Faustina Akyoo is a dairy farmer in Tanga, Tanzania. Her five dairy cows are an important livelihood asset for her family (photo credit: ILRI/Paul Karaimu).
International humanitarian assistance has long since slipped down in the agenda of African officials. With rapid economic growth forecast in much of the continent, government development priorities largely focus on increasing productivity and investment. And in Tanzania, where approximately 37% of the rural households possess cattle, chicken, goats, pigs and sheep, this puts livestock at the centre of the development debate.
Despite accounting for 11% of the African cattle population, livestock-related activities contribute only 7.4% to Tanzania’s GDP and growth of the livestock sector at 2.6% is low. In recent years, the government of Tanzania has prioritized the transformation of the agricultural sector, yet the absence of a livestock roadmap has hindered progress. However, detailed inter-disciplinary research by the International Livestock Research Institute (ILRI) and the Ministry of Agriculture, Livestock and Fisheries (MALF) reveals the potential benefits of a comprehensive livestock master plan in Tanzania.
With relatively small levels of investment in the livestock sector, USD621 million over five years, the joint MALF/ILRI plan aims to create 1.8 million full-time jobs—80% going to farm family members and another 20% to hired employees. Beyond the direct benefits to the livelihoods of rural people, transformation of the country’s livestock sector has the potential to lower foods prices, benefitting urban consumers, and to generate foreign exchange earnings through increased exports. Implementation of the livestock master plan is also seen as critical to achieving food and nutritional security at household and national levels.
The Tanzania plan assesses contributions by three traditional pillars of livestock development—breeds, feeds, health—as well as by institutional policies on key livestock value chains (crossbred dairying, and red meat, pig and poultry production) for the long-run development of the sector. The plan provides evidence that investment in the development of crossbred dairy cows could lead to a 35% surplus of milk production over domestic demand, enhancing nutritional security, industrial output (e.g. in the baking industry) and export earnings.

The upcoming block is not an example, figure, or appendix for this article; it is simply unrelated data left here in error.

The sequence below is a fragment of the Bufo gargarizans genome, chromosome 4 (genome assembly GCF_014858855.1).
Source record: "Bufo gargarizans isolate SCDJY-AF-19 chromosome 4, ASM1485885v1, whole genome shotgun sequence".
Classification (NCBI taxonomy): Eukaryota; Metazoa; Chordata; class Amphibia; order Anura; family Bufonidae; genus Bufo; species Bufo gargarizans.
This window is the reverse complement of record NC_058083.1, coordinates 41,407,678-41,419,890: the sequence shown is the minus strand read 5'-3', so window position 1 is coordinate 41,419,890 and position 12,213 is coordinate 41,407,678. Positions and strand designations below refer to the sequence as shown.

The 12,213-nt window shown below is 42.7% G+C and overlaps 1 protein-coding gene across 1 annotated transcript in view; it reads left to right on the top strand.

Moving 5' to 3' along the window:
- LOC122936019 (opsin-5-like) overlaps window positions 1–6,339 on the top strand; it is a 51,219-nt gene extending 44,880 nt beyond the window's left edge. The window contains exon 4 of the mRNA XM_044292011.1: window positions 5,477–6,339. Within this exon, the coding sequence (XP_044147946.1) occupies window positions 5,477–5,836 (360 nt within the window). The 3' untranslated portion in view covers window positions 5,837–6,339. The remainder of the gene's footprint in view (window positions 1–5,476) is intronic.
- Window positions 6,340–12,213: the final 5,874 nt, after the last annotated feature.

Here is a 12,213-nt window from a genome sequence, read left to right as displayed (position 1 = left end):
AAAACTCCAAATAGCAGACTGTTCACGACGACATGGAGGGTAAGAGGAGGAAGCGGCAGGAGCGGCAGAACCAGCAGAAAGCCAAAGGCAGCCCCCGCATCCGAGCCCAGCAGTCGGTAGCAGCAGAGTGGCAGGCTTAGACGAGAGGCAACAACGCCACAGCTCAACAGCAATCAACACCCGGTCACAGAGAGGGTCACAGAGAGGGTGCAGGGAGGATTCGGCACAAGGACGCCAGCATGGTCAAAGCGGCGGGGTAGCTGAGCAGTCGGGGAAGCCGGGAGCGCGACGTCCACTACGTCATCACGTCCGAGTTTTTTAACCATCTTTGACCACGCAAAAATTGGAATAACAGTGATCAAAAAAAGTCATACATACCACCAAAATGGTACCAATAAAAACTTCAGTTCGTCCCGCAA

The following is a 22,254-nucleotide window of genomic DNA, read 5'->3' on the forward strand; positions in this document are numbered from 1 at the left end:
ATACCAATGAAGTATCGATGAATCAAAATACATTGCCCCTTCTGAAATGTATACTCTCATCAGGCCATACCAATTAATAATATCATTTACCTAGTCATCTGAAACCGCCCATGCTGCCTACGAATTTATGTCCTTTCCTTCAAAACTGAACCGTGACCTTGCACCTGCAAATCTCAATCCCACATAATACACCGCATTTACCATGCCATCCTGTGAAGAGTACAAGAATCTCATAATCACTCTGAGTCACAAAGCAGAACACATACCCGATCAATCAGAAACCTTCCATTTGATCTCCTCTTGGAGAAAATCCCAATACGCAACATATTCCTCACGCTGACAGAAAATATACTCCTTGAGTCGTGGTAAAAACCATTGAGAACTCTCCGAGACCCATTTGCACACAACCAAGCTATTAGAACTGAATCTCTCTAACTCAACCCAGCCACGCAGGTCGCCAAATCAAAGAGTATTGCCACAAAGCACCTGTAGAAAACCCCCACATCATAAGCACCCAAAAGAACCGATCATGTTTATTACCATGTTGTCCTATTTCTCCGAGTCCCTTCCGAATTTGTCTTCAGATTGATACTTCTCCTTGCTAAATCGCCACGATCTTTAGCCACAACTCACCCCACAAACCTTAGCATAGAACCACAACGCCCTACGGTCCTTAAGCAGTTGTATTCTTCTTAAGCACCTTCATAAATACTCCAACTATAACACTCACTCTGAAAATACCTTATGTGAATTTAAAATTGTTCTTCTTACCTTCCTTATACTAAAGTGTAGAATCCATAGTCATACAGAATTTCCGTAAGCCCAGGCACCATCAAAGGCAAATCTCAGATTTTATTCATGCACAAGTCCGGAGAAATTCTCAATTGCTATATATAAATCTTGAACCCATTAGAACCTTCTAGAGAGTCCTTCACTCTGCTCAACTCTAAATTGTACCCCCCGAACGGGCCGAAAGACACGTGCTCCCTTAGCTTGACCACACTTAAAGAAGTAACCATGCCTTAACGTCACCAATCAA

The story is less positive in the red meat subsector where limited access to land for grazing and feed production will constrain growth in the beef sector. Without a substitution away from beef consumption, Tanzania is still likely to face a 17% red meat deficit by 2022. Since small ruminant meat accounts for less than 20% of red meat production, it is unlike to significantly help close this projected deficit. With a rising population, this is likely to put upward pressure on red meat prices.
Successful interventions—largely in the areas of breed selection, disease control and feed production—could significantly expand the share of poultry in the economy by 182%, to USD323 million within five years. Interventions in the pig sector—leading to more sustainable and climate-smart operations and ensuring high-quality and safe pig meat/pork—could significantly reduce poverty by increasing household incomes, food and nutritional security. The contribution of pork to Tanzania’s GDP would be expected to rise by 83%, to USD36 million by 2022.
Perhaps most importantly, the growth of the poultry and pig subsectors would enable Tanzania to close the projected ‘all meat’ deficit, increasing the share of white meat to total meat consumption from the current 9% to 41% by 2032. There are, however, some caveats. The benefits that can accrue from implementing the livestock master plan will require investment in changing tastes away from red meat.
Funded by the Bill & Melinda Gates Foundation, development of the Tanzania livestock master plan was overseen by a high-level technical advisory committee convened by the MALF livestock permanent secretary, Maria Mashingo, and chaired by Catherine Dangat, ministry’s director for policy and planning. The committee comprised directors of key MALF livestock-related departments and other government agencies, and representatives from the private sector, civil society organizations and development partner agencies.
Data collection and quantitative diagnostics were supported by ongoing involvement of national livestock experts and in consultation with a wide range of key stakeholders. The quantitative sector analysis was undertaken using a Livestock Sector Investment and Policy Toolkit developed by the World Bank, the Agricultural Research Centre for International Development (CIRAD) and the Food and Agriculture Organization of the United Nations working under the auspices of the African Union Interafrican Bureau for Animal Resources.
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